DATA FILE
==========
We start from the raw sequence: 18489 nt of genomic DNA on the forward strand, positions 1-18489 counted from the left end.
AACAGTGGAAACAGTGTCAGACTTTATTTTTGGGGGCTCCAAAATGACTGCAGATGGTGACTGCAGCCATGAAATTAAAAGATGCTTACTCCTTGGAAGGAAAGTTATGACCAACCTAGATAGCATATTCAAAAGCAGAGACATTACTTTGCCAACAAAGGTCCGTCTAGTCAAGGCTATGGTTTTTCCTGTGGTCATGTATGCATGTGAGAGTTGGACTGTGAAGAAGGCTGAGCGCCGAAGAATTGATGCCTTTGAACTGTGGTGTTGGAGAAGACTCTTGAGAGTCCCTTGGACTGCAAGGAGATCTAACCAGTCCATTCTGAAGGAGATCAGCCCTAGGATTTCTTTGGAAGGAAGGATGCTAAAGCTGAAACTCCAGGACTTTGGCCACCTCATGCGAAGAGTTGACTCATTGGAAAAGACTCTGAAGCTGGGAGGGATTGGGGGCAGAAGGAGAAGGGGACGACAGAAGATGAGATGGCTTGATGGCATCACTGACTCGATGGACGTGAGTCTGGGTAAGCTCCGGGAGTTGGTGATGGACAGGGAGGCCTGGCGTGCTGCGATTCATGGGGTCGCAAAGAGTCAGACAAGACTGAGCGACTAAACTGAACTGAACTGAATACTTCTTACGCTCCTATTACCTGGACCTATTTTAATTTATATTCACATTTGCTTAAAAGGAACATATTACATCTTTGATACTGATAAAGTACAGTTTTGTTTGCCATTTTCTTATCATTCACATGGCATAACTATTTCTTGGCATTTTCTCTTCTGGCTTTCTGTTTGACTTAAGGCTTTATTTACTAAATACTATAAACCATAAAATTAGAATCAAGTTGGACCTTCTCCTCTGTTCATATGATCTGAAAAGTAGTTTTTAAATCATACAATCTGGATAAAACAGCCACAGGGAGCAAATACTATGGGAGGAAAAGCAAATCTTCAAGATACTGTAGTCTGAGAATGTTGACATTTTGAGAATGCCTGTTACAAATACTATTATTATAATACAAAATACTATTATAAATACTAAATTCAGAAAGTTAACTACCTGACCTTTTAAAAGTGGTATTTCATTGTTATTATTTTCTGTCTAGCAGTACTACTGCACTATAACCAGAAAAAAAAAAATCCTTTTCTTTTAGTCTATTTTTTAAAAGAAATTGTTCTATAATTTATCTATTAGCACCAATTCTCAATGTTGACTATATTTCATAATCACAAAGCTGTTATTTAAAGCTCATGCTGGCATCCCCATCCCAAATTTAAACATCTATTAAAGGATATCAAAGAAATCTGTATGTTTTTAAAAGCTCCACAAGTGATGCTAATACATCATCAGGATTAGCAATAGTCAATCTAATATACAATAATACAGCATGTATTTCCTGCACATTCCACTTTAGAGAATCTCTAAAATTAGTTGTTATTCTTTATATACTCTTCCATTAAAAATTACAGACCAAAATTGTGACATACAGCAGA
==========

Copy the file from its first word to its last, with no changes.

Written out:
We start from the raw sequence: 18489 nt of genomic DNA on the forward strand, positions 1-18489 counted from the left end.
AACAGTGGAAACAGTGTCAGACTTTATTTTTGGGGGCTCCAAAATGACTGCAGATGGTGACTGCAGCCATGAAATTAAAAGATGCTTACTCCTTGGAAGGAAAGTTATGACCAACCTAGATAGCATATTCAAAAGCAGAGACATTACTTTGCCAACAAAGGTCCGTCTAGTCAAGGCTATGGTTTTTCCTGTGGTCATGTATGCATGTGAGAGTTGGACTGTGAAGAAGGCTGAGCGCCGAAGAATTGATGCCTTTGAACTGTGGTGTTGGAGAAGACTCTTGAGAGTCCCTTGGACTGCAAGGAGATCTAACCAGTCCATTCTGAAGGAGATCAGCCCTAGGATTTCTTTGGAAGGAAGGATGCTAAAGCTGAAACTCCAGGACTTTGGCCACCTCATGCGAAGAGTTGACTCATTGGAAAAGACTCTGAAGCTGGGAGGGATTGGGGGCAGAAGGAGAAGGGGACGACAGAAGATGAGATGGCTTGATGGCATCACTGACTCGATGGACGTGAGTCTGGGTAAGCTCCGGGAGTTGGTGATGGACAGGGAGGCCTGGCGTGCTGCGATTCATGGGGTCGCAAAGAGTCAGACAAGACTGAGCGACTAAACTGAACTGAACTGAATACTTCTTACGCTCCTATTACCTGGACCTATTTTAATTTATATTCACATTTGCTTAAAAGGAACATATTACATCTTTGATACTGATAAAGTACAGTTTTGTTTGCCATTTTCTTATCATTCACATGGCATAACTATTTCTTGGCATTTTCTCTTCTGGCTTTCTGTTTGACTTAAGGCTTTATTTACTAAATACTATAAACCATAAAATTAGAATCAAGTTGGACCTTCTCCTCTGTTCATATGATCTGAAAAGTAGTTTTTAAATCATACAATCTGGATAAAACAGCCACAGGGAGCAAATACTATGGGAGGAAAAGCAAATCTTCAAGATACTGTAGTCTGAGAATGTTGACATTTTGAGAATGCCTGTTACAAATACTATTATTATAATACAAAATACTATTATAAATACTAAATTCAGAAAGTTAACTACCTGACCTTTTAAAAGTGGTATTTCATTGTTATTATTTTCTGTCTAGCAGTACTACTGCACTATAACCAGAAAAAAAAAAATCCTTTTCTTTTAGTCTATTTTTTAAAAGAAATTGTTCTATAATTTATCTATTAGCACCAATTCTCAATGTTGACTATATTTCATAATCACAAAGCTGTTATTTAAAGCTCATGCTGGCATCCCCATCCCAAATTTAAACATCTATTAAAGGATATCAAAGAAATCTGTATGTTTTTAAAAGCTCCACAAGTGATGCTAATACATCATCAGGATTAGCAATAGTCAATCTAATATACAATAATACAGCATGTATTTCCTGCACATTCCACTTTAGAGAATCTCTAAAATTAGTTGTTATTCTTTATATACTCTTCCATTAAAAATTACAGACCAAAATTGTGACATACAGCAGA